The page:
By arriving late I spared myself the indignity of being picked last to be on the team. Traditionally, the team captain picks his or her squad out of the available pool of players based on athletic prowess. I'm used to being picked last, usually at some point after the game is over. I suggest that from now on that the teams be chosen alphabetically, starting in the middle. Sometimes I am selected as Equipment Manager or Head of Groundskeeping, which are positions of leadership far more important than actually participating on the field.

      Kickball rules are similar to those of baseball, with a couple differences. One is that if you hit a baserunner with the ball while in between bases, the runner is out. This rule is called "Indian rubber," which is either politically incorrect or completely nonsensical, depending on which Indians are involved. Either way, it's simply an excuse for little kids to throw things as hard as they can at adults, who are slower and larger targets. You'd better have good aim if you attempt it, because several throws ended up in the vegetable garden. We had to improvise a new rule involving zucchini, but I don't have time to go into that here. There were some trees on the field of play. The crabapple was foul and the fir was fair. If you kicked it into a tree you could wait for it to come down and catch it for an out, if you had the time.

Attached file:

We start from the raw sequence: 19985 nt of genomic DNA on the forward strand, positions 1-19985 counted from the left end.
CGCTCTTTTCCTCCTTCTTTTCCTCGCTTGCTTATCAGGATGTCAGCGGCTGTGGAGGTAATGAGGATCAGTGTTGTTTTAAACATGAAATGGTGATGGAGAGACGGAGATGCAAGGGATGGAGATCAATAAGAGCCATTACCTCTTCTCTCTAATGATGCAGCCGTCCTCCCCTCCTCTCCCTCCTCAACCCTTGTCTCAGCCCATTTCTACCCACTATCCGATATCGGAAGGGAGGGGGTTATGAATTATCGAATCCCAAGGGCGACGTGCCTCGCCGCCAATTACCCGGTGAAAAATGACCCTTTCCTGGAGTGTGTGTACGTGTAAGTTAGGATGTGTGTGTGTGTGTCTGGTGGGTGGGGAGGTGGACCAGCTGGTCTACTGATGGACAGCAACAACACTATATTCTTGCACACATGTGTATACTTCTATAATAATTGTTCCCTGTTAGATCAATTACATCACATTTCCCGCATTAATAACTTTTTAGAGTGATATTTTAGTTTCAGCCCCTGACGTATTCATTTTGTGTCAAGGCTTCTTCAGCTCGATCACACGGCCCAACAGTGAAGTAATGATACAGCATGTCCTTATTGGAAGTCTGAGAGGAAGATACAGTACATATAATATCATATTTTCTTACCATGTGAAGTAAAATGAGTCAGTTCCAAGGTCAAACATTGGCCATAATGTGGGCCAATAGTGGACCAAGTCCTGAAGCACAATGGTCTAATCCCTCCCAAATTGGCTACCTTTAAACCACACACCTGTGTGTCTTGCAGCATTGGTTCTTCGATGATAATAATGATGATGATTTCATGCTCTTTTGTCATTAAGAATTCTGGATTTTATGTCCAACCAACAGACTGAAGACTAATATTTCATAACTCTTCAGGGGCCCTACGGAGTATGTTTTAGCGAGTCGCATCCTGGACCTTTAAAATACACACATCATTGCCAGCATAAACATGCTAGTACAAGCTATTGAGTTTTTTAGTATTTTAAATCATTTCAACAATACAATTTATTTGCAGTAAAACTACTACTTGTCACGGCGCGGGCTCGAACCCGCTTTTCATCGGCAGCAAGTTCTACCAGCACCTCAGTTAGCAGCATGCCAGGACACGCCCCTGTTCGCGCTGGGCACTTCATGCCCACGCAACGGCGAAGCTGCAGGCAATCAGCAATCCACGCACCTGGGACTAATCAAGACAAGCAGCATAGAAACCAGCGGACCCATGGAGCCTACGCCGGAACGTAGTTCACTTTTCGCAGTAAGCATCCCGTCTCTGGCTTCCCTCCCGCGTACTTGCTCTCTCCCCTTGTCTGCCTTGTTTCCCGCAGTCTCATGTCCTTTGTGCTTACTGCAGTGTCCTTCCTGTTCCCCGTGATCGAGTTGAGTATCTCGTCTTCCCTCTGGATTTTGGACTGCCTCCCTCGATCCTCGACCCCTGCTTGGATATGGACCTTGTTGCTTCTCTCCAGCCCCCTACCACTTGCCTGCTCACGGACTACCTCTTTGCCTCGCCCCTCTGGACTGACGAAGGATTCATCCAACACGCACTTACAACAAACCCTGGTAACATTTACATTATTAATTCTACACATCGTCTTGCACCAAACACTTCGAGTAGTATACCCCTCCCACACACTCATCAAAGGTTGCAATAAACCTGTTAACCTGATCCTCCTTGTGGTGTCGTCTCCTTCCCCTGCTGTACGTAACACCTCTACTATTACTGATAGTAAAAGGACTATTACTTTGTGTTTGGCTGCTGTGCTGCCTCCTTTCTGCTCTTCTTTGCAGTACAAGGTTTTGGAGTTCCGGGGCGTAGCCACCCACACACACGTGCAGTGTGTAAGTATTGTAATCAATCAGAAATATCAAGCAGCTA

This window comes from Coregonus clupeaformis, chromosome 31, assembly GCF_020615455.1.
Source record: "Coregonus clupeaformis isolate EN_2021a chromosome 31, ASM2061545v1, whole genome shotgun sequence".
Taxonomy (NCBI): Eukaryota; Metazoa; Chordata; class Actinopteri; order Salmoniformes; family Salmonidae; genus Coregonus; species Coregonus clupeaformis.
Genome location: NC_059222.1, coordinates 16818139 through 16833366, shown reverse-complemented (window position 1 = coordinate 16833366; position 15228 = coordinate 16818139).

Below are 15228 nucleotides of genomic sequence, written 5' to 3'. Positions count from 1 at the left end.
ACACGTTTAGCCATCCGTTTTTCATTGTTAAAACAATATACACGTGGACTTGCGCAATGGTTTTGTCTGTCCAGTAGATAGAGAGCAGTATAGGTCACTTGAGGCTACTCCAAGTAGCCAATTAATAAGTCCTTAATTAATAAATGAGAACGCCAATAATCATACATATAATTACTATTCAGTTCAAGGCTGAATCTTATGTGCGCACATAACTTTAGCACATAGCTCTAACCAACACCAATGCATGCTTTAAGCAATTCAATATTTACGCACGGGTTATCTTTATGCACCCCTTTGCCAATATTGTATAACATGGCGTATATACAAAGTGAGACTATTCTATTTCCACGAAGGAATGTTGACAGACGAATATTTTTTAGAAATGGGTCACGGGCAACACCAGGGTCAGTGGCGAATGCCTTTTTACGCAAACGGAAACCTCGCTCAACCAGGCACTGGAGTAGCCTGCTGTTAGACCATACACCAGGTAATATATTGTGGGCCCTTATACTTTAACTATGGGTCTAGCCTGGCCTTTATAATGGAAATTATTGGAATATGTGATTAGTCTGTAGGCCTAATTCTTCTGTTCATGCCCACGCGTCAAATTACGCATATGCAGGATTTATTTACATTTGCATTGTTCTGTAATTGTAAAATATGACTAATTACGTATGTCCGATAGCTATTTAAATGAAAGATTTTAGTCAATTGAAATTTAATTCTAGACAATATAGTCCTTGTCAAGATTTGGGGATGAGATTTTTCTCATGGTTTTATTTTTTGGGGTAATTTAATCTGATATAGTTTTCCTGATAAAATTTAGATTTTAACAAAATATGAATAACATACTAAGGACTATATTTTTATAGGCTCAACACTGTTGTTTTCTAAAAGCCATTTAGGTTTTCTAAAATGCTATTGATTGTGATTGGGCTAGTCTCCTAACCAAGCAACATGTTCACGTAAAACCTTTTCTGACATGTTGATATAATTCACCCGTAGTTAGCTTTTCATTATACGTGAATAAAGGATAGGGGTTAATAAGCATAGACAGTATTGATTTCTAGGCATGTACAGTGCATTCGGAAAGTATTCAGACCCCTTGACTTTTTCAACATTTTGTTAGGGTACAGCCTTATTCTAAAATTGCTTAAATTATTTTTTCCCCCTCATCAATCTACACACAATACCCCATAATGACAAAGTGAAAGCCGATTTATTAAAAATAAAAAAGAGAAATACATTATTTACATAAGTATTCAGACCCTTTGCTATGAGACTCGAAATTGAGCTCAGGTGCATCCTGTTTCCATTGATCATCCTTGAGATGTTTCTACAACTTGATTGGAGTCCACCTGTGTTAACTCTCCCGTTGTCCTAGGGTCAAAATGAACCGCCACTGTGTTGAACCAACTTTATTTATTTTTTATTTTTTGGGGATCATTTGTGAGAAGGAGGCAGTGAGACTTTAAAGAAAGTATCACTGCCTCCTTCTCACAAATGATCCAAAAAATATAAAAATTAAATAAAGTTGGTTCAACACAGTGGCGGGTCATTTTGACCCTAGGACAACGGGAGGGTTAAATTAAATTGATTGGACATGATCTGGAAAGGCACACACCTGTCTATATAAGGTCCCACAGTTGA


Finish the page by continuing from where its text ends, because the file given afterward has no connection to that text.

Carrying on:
I thought I would be a little faster on the basepaths than I was. Little kids who seemed barely out of the embryo stage were zooming around me all over the place. I have long strides and I did get to first base using much fewer steps, when I got there at all. If that's not a legitimate statistic it should be.

      I managed to kick into a double play, and failed to get on base until I bunted by mistake, which brought forth jeers and catcalls, even from cats. I couldn't seem to get to third base, even though I had it punched into my GPS. It seemed even more difficult to get to third base now than it was in high school.